Picture-going was generally a family affair, but when we were still quite young, at eight or nine, say, we were allowed to go to U films by ourselves and (with a bit of nagging) to A films too. Since the A signified that a child could only see the film when accompanied by an adult this meant hanging about outside the cinema accosting congenial-looking cinema-goers, preferably women, with ‘Can you take us in, please?’ Warning us often, every time we left the house it almost seemed, against ‘stopping with strange men’, my mother never liked my brother and me to go to the pictures on our own, but only once did I come to any harm and then not really.
In 1944 we had moved, disastrously as it turned out, from Leeds to Guildford, where we stayed for a year, so at that time I would be ten, and had persuaded my mother one afternoon to let me go see Errol Flynn in The Sea Hawk, which I’d seen in Armley but was now showing at the Palace in Onslow Street (closed in 1956 to become a bingo hall and currently a nightclub called The Drink). I hung about for a bit until a genial middle-aged man in glasses came along with one boy in tow already. This seemed to indicate respectability and I was about to ask him if he would take me in when he got in first, even taking my hand before shepherding us both past the box-office; he may even have paid.
The film had already started, Errol Flynn flirting with Flora Robson as Queen Elizabeth while the usherette showed us down the aisle and before we had even sat down the man was pinching me and remarking on my nice chubby legs. This seemed fairly boring to me as, so far as I was concerned, they were just legs, but I put up with it for the sake of Errol Flynn, who soon after we sat down was away on the Spanish Main. However, the clutching and the pinching was getting more urgent until, innocent though I was, it dawned on me that this must be what Mam’s mysterious warnings had been about.
The sight of Errol Flynn now chained to an oar in the Spanish galleys seemed to bring these claspings to a new pitch of urgency and I decided, as they moved higher up my legs, that I ought to make a break for it. So I got up and, foolishly, headed not up the aisle to the foyer but down the aisle to the Gents where, not surprisingly, my admirer followed. Once there, I didn’t hide in a cubicle but just stood waiting, not knowing what to do.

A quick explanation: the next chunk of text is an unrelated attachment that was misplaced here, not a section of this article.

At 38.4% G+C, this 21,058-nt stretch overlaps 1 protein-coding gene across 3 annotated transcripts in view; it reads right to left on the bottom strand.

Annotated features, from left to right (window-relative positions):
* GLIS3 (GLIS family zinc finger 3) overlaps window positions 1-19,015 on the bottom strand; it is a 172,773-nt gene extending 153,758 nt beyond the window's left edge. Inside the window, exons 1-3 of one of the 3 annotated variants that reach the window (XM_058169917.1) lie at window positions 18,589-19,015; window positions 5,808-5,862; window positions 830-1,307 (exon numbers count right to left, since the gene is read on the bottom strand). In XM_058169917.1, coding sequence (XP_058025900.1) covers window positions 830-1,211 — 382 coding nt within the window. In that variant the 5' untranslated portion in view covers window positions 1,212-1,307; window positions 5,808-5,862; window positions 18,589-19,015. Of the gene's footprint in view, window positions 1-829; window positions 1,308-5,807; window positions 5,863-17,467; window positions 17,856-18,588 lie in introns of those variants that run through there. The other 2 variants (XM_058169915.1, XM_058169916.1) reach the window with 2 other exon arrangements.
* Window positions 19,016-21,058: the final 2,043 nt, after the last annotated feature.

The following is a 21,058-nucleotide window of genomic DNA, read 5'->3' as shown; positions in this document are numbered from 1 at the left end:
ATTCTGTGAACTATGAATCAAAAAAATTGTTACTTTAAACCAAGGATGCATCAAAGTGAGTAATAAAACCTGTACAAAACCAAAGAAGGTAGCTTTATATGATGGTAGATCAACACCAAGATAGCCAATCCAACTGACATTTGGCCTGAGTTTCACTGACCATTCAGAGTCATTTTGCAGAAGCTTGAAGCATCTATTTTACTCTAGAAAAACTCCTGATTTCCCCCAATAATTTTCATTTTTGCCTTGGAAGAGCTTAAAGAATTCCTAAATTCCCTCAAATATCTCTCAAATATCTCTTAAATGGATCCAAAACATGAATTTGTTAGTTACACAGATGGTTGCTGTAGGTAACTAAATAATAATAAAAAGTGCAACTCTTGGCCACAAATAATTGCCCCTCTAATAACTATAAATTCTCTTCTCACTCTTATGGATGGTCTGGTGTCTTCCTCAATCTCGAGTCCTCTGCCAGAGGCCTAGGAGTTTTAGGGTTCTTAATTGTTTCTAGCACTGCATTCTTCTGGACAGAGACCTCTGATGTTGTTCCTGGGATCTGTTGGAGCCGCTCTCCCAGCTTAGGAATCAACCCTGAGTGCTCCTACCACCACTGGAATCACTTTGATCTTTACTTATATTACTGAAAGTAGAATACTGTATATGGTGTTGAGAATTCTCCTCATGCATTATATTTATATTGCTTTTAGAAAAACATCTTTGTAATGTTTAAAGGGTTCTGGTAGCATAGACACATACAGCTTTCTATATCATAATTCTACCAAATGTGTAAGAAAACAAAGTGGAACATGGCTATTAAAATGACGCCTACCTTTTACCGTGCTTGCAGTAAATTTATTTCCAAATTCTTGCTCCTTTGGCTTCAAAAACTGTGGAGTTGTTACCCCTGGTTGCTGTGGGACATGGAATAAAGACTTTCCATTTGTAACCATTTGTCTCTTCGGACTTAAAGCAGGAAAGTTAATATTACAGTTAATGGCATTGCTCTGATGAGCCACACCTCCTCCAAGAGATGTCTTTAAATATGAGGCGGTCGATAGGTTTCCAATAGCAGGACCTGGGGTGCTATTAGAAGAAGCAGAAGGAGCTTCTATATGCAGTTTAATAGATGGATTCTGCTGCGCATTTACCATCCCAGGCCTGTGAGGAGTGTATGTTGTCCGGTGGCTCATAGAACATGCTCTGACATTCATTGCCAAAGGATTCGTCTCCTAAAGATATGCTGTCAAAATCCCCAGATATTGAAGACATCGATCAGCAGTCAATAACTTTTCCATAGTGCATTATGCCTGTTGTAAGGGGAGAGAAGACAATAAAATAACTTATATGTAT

I see myself standing in that cinema lavatory and hearing the bang of the swing-door as this kindly, bespectacled man, now suddenly sinister, comes through the door in pursuit. The entrance to the Gents was also the back door to the Exit and my admirer stood there for a second, obviously wondering if I had fled the cinema altogether. There was a moment, which in a film would hardly seem credible, when he stood with his back to me trying to decide if I’d gone. Had he turned and looked down the steps to the lavatory he would have seen me. But he didn’t turn, and obviously deciding it would be prudent to leave, he pushed the bar and went out through the exit door.
I wish I could record that I went back and watched the finish of the film but I just hung about for a few minutes until the coast was clear, then (though nothing had happened to me) ran home in mild distress. I told my mother, who became satisfyingly hysterical, but Dad, a shy and fastidious man who I knew regarded me as a liar and a show-off, was just made angry, refusing even to believe anything had happened and, if it had, ‘It was all nowt.’ Certainly I hadn’t been damaged, and if damage was done at all it was only in Dad’s refusal to acknowledge the situation. As it was, the only lasting effect of the incident was to put paid to any further lone visits to the cinema and to teach me to keep quiet. One’s legs often got felt up as a child. Dad’s old headmaster, Mr Alexander, used to give us lessons in algebra and he was a great stroker and clutcher, though only of the legs and not the parts appertaining. Vicars did it too, without seeming to want to take it further. It was something I came to expect, and just another of the ways in which grown-ups were boring.